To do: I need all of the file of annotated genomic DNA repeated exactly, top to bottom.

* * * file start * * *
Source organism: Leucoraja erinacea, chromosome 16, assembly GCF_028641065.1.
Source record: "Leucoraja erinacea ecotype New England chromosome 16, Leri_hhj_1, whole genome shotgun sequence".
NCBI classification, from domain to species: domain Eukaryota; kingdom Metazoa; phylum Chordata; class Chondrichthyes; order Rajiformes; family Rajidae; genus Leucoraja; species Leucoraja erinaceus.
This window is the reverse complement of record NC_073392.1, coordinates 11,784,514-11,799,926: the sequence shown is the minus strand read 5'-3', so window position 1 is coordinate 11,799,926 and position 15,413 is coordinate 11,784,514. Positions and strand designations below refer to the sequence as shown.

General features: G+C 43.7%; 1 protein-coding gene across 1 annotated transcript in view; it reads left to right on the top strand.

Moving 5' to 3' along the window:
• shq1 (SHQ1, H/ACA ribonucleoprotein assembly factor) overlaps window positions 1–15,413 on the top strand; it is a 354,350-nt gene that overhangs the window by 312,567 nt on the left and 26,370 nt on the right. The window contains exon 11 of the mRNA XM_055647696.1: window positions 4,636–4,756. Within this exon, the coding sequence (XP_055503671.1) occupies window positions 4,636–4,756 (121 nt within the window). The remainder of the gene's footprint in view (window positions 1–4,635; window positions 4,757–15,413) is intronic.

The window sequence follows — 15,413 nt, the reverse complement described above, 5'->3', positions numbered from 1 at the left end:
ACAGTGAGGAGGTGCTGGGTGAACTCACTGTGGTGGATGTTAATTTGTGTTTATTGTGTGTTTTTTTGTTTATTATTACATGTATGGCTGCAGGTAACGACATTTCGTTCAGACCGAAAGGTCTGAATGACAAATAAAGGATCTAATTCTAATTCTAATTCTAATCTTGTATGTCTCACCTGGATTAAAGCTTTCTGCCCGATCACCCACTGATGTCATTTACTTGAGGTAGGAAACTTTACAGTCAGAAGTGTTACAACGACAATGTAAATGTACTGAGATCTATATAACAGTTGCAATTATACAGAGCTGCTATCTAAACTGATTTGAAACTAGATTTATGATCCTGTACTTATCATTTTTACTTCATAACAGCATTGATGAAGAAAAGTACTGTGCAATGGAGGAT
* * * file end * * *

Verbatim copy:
Source organism: Leucoraja erinacea, chromosome 16, assembly GCF_028641065.1.
Source record: "Leucoraja erinacea ecotype New England chromosome 16, Leri_hhj_1, whole genome shotgun sequence".
NCBI classification, from domain to species: domain Eukaryota; kingdom Metazoa; phylum Chordata; class Chondrichthyes; order Rajiformes; family Rajidae; genus Leucoraja; species Leucoraja erinaceus.
This window is the reverse complement of record NC_073392.1, coordinates 11,784,514-11,799,926: the sequence shown is the minus strand read 5'-3', so window position 1 is coordinate 11,799,926 and position 15,413 is coordinate 11,784,514. Positions and strand designations below refer to the sequence as shown.

General features: G+C 43.7%; 1 protein-coding gene across 1 annotated transcript in view; it reads left to right on the top strand.

Moving 5' to 3' along the window:
• shq1 (SHQ1, H/ACA ribonucleoprotein assembly factor) overlaps window positions 1–15,413 on the top strand; it is a 354,350-nt gene that overhangs the window by 312,567 nt on the left and 26,370 nt on the right. The window contains exon 11 of the mRNA XM_055647696.1: window positions 4,636–4,756. Within this exon, the coding sequence (XP_055503671.1) occupies window positions 4,636–4,756 (121 nt within the window). The remainder of the gene's footprint in view (window positions 1–4,635; window positions 4,757–15,413) is intronic.

The window sequence follows — 15,413 nt, the reverse complement described above, 5'->3', positions numbered from 1 at the left end:
ACAGTGAGGAGGTGCTGGGTGAACTCACTGTGGTGGATGTTAATTTGTGTTTATTGTGTGTTTTTTTGTTTATTATTACATGTATGGCTGCAGGTAACGACATTTCGTTCAGACCGAAAGGTCTGAATGACAAATAAAGGATCTAATTCTAATTCTAATTCTAATCTTGTATGTCTCACCTGGATTAAAGCTTTCTGCCCGATCACCCACTGATGTCATTTACTTGAGGTAGGAAACTTTACAGTCAGAAGTGTTACAACGACAATGTAAATGTACTGAGATCTATATAACAGTTGCAATTATACAGAGCTGCTATCTAAACTGATTTGAAACTAGATTTATGATCCTGTACTTATCATTTTTACTTCATAACAGCATTGATGAAGAAAAGTACTGTGCAATGGAGGAT